Game of Thrones: The Overthrow of the Patriarchy in Westeros? (An Opinion Piece)

George R. R. Martin’s Game of Thrones is currently one of the most popular fantasy series, both on television and in print, and some have begun to describe the work alongside J. R. R. Tolkien‘s Lord of the Rings and J. K. Rowling‘s Harry Potter. As with Tolkien and Rowling, Martin borrows readily from medieval history and literature, but somewhat differently; Martin seems at times to invert certain fantasy genre expectations and stereotypes. His fantasy series centers on themes generally associated with modern medievalism, especially issues of rightful rulership, noble lineage, courtly politics, codes of chivalry, medieval warfare, ancient prophecy, arcane magic, mysterious monsters and spiritual mysticism. However, Martin’s somewhat more innovative characterizations and reimagining of traditions are what I have personally found most enjoyable about reading Song of Ice and Fire and viewing Game of Thrones.

Arya Stark (Maisie Williams) with her sword, Needle

In particular, I appreciate how Martin highlights the failure of the patriarchy. At the beginning of Game of Thrones (both the book and the film), most of the powerful houses and many of the kingdoms are ruled by strong men—the seven kingdoms and the stormlands under Robert Baratheon, the north under Eddard Stark, the westerlands under Tywin Lannister, the iron islands under Balon Greyjoy, and the Dothraki khalasar under Khal Drogo. Even the exiled Viserys Targaryen held his family’s claim to the iron throne, though he could hardly be considered strong in any sense.

Robert Baratheon (Mark Addy), Eddard Stark (Sean Bean), Tywin Lannister (Charles Dance), Balon Greyjoy (Patrick Malahide), Khal Drogo (Jason Momoa), and Viserys Targaryen (Harry Llyod)

The one possible exception is the queen of thorns, Olenna Tyrell, who is ultimately poisoned by Jamie Lannister after allying with Daenerys Targaryen in season seven, episode three [“The Queen’s Justice”]. Like her grandmother, the thrice-made queen, Margaery Tyrell, also demonstrates her social prowess by navigating courtly politics and leveraging marriage to her advantage, working the system from within. However, Margaery underestimates her enemies and becomes a victim of the wildfire arson of the Sept of Balor, which all but destroys her family, sparing only Olenna who was then safe at Highgarden and beyond Cersei’s reach.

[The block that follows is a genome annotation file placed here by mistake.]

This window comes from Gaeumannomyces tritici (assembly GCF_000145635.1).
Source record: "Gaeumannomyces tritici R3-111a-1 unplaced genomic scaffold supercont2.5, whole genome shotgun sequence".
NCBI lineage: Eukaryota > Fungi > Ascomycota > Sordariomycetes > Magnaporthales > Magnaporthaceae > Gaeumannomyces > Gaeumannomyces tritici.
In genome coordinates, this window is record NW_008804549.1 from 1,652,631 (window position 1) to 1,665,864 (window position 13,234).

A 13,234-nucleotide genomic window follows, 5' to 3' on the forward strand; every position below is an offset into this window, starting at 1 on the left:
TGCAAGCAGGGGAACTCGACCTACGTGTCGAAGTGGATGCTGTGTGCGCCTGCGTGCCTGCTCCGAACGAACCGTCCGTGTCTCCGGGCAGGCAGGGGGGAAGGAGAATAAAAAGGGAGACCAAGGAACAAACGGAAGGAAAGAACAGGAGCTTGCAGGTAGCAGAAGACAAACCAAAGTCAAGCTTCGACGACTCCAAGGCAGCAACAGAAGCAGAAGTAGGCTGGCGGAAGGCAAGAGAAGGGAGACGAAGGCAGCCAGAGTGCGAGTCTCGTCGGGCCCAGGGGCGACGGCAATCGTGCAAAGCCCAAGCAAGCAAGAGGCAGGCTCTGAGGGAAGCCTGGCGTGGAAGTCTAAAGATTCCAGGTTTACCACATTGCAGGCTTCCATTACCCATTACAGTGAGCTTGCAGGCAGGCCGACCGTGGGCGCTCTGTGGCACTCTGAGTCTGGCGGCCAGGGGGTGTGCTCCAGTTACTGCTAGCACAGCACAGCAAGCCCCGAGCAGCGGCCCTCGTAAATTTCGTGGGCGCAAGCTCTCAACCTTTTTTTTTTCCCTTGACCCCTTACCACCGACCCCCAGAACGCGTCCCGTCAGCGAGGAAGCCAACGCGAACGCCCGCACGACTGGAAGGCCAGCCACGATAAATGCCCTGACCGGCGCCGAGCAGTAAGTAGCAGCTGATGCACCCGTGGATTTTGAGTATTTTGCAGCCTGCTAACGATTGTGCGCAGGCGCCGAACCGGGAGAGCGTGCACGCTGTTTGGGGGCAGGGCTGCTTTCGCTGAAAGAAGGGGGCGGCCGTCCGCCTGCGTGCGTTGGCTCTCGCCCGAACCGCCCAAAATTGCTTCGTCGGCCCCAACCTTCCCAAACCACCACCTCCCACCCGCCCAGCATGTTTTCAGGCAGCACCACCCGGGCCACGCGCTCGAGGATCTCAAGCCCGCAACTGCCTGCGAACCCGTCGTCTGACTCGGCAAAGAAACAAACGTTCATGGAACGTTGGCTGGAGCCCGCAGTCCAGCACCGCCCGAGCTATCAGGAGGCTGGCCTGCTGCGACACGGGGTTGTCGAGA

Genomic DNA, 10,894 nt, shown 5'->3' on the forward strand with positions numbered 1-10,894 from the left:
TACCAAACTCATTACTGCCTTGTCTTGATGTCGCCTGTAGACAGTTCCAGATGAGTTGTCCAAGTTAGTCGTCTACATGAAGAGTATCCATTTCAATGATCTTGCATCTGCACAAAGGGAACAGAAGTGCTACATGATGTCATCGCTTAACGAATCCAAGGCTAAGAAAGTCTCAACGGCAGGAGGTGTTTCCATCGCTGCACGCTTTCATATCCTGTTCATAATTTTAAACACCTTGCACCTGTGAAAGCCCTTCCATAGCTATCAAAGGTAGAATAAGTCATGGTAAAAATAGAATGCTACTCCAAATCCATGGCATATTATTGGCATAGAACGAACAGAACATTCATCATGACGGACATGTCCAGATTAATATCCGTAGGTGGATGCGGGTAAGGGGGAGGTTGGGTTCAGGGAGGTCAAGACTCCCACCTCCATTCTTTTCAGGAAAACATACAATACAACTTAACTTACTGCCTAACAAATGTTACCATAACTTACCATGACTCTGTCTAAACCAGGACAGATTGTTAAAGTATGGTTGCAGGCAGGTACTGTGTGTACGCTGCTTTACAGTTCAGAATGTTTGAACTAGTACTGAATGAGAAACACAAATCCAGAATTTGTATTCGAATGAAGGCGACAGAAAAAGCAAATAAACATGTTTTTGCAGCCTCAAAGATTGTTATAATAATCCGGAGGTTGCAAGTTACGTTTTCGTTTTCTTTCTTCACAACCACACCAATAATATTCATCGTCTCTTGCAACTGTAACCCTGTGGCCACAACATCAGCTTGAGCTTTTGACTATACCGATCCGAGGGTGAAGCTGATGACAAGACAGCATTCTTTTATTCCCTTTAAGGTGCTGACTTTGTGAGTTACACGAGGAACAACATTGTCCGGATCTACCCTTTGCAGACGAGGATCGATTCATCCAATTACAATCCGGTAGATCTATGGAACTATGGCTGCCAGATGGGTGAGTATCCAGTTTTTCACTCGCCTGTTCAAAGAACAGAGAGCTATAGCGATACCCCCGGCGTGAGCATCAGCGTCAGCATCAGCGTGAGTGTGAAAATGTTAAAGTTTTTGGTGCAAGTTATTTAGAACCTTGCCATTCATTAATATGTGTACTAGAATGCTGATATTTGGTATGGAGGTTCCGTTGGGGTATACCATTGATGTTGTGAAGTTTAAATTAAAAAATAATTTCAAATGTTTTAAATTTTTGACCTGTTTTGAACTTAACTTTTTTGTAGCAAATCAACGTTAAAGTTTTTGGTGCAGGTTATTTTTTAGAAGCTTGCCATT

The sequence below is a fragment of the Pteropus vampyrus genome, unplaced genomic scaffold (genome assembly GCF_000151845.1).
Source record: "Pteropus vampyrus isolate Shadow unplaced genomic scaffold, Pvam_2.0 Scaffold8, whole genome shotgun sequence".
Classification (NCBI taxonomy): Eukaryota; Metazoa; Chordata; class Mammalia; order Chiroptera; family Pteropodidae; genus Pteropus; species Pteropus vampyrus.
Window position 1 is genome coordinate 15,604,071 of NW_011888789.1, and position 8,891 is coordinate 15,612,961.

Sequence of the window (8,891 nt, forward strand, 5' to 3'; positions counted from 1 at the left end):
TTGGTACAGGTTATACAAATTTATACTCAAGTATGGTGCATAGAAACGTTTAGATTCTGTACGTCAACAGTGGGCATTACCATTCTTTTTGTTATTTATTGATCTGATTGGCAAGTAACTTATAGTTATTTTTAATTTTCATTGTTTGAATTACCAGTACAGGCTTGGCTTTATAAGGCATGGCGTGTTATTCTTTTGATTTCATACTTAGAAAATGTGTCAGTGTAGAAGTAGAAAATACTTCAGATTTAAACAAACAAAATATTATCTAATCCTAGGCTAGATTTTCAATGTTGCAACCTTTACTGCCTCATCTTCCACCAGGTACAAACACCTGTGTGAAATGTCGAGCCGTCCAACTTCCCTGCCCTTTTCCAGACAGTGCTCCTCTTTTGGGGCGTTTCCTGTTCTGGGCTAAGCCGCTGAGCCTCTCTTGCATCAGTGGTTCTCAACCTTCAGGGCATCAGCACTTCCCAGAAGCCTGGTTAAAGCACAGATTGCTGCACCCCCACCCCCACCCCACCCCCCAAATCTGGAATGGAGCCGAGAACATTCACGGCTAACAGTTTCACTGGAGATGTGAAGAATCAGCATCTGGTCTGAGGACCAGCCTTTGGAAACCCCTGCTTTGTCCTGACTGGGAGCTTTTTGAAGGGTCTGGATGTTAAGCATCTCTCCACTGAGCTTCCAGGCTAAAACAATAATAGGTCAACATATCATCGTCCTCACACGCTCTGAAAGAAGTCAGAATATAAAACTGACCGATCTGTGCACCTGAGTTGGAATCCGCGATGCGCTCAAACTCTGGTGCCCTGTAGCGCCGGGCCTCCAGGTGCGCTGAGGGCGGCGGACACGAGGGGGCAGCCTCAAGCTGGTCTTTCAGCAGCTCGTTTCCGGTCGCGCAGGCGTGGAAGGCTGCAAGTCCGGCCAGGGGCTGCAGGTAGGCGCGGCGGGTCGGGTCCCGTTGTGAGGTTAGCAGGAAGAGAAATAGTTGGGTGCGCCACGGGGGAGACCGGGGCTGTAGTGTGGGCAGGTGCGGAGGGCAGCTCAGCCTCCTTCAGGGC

Olenna Tyrell (Diana Rigg) and Margaery Tyrell (Natalie Dormer)

By the end of the series, things look quite different. The final contest for the iron throne is staged between two rival queens, Daenerys Targaryen and Cersei Lannister. The once exiled Daenerys, having been fostered by the Dothraki, holds perhaps the strongest claim to the iron throne, though Jon Snow’s recently discovered identity certainly complicates the matter of succession as determined by the patriarchal legal traditions of Westeros. Nevertheless, Daenerys has emerged as a conqueror in Essos and returns to Westeros with both armies  and dragons.

Daenerys Targaryen (Emilia Clark) with her dragon, Drogon.

The Baratheon family is mostly wiped out in the war of five kings (although Daenerys names Gendry Baratheon the new lord of Storm’s End), and the north and riverlands seem to be led by Sansa Stark, despite Jon Snow’s recent title as king in the north. Cersei Lannister retains the iron throne as queen, and she commands her family’s forces as well as the Iron Fleet of Euron Greyjoy and the mercenary guild known as the Golden Company. Asha Greyjoy (or Yara in the films) is also named queen of the iron islands, and she has acted as a leader throughout the series, as has the Dornish matriarch, Ellaria Sand (a character loosely associated with princess Arianne Martell, absent from the films entirely). And, after Ned Stark’s death, Catelyn Stark took command of the north and riverlands alongside her son Robb Stark until the terrible red wedding claims both their lives.

Daenerys Targaryen (Emilia Clark), Sansa Stark (Sophie Turner), Cersei Lannister (Lena Headey), Yara Greyjoy (Gemma Whelan), Ellaria Sand (Indira Varma) and Catelyn Stark (Michelle Fairley)